How to make your Apple Watch battery last longer

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in Apple Watch
For some heavy Apple Watch users constantly checking their wrists, Apple's wearable device may not quite provide the 18-hour battery life the company advertises. For Apple Watch addicts, AppleInsider offers a handful of simple things you can do to squeeze some extra time out of your battery.


Disable Wrist Raise

If you live a particularly active lifestyle or tend to talk with your hands, there's a good chance the Wrist Raise feature -- which illuminates the screen when it thinks you've moved the watch to view the time -- is falsely activating. This takes a significant toll on battery life as it's constantly subtracting from the "90 time checks" Apple insists you can get out a full charge.

To prevent this from happening, we recommend disabling the functionality by heading into Settings on your Apple Watch application for iPhone, followed by General. Now click Wake Screen, then flick the switch next to Activate on Wrist Raise to Off.

Once complete, you'll need to tap the display (or press the power button) whenever you want to view the time.

Ensure your Apple Watch is running the latest software

This may seem like a given, but upgrading to the latest software is something many users fail to do. Apple has an extensive history of tweaking algorithms to increase battery life and bundling them into downloadable firmware releases. To make sure you're getting the maximum amount of hours from your device by default, be sure to upgrade to the most recent build.

Want to find out if your Apple Watch is running the latest firmware? All you have to do is navigate into the Apple Watch app on your iPhone, press My Watch, select General, then hit Software Update. If a new software version is available, you will be prompted to download and install it.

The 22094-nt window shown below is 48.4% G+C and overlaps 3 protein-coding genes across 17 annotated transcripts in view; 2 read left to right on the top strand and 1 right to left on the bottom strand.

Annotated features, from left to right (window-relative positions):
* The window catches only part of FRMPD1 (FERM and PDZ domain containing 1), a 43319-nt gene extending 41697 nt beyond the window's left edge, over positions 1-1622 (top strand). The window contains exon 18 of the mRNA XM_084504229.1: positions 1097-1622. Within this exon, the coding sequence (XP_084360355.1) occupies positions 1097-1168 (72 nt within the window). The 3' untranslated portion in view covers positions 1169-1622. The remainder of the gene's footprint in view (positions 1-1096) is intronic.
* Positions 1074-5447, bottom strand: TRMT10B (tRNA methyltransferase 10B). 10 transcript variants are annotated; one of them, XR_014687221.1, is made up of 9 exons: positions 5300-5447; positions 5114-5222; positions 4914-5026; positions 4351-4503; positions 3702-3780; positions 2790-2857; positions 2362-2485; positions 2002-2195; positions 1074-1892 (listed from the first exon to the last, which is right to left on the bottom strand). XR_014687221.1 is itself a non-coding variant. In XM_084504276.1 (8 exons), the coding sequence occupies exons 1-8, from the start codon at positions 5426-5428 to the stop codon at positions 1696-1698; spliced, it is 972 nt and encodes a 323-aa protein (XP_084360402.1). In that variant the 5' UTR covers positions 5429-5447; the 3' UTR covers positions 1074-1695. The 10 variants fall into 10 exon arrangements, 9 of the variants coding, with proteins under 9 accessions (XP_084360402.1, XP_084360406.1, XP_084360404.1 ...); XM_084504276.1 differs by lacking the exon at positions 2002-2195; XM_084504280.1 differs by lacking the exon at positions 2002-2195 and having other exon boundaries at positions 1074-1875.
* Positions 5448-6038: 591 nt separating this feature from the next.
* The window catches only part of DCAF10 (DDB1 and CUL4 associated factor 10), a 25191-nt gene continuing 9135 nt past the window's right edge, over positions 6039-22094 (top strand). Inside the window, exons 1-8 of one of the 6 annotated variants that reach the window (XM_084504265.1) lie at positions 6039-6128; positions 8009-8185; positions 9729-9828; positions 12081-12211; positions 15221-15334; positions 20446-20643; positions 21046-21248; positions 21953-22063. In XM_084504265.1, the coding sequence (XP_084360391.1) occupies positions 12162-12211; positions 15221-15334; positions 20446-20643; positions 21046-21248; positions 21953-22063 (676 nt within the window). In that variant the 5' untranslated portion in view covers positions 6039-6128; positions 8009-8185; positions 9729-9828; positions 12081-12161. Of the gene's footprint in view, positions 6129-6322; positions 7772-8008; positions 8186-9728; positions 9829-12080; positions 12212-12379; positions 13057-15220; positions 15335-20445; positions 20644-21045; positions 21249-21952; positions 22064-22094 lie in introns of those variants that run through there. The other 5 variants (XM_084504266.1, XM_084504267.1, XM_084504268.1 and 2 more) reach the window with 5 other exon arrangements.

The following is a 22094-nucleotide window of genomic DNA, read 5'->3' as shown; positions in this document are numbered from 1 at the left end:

Your Apple Watch battery must have at least 50 percent capacity, and it must be connected to a charger, for the update to install.


Pick a minimal watch face

Using a minimal watch face has been proven to reduce battery consumption, so it would probably be a good idea to ditch the animated butterflies, in favor of something a lot more simple. When selecting a new face, your main priority should be finding one that has as much black space on the screen as possible.

Turn on Power Saving Mode while working out

While engaging in continuous physical activity -- like a workout -- the Apple Watch continuously monitors your heart rate to provide an accurate live reading of how many calories you've burnt. What most people are unaware of, though, is that using the sensor actually puts an immense strain on the device's battery.

Thankfully, Apple has built a Power Saving Mode into the Apple Watch, which disables the heart rate monitor and adjusts the refresh rate for a slew of other sensors, so that power-conscious users can preserve battery life.

To activate it, open up the Apple Watch application on your iPhone, select My Watch, tap General and turn on Workout Power Saving Mode.

Reconsider Mail notifications

The average consumer receives more emails per day than any other message (Slack and other work-related communication platforms are an exception), and repeatedly pushing those notifications to a watch consumes a lot of power -- so ask yourself, "Do I pay much attention to mail that arrives on my wrist?" If your answer is no, disable it right away.

If you'd like to turn off alerts, open the Apple Watch application on your iPhone, click My Watch, locate and select Notifications and press Mail.

Now you're going to need to tap Custom and slide the toggle next to Show Alerts from On to Off.

Using this menu, you also have the facility to deactivate notifications for individual inboxes and keep them on for VIPs.
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Comments

  • Reply 1 of 22
    hodarhodar Posts: 188member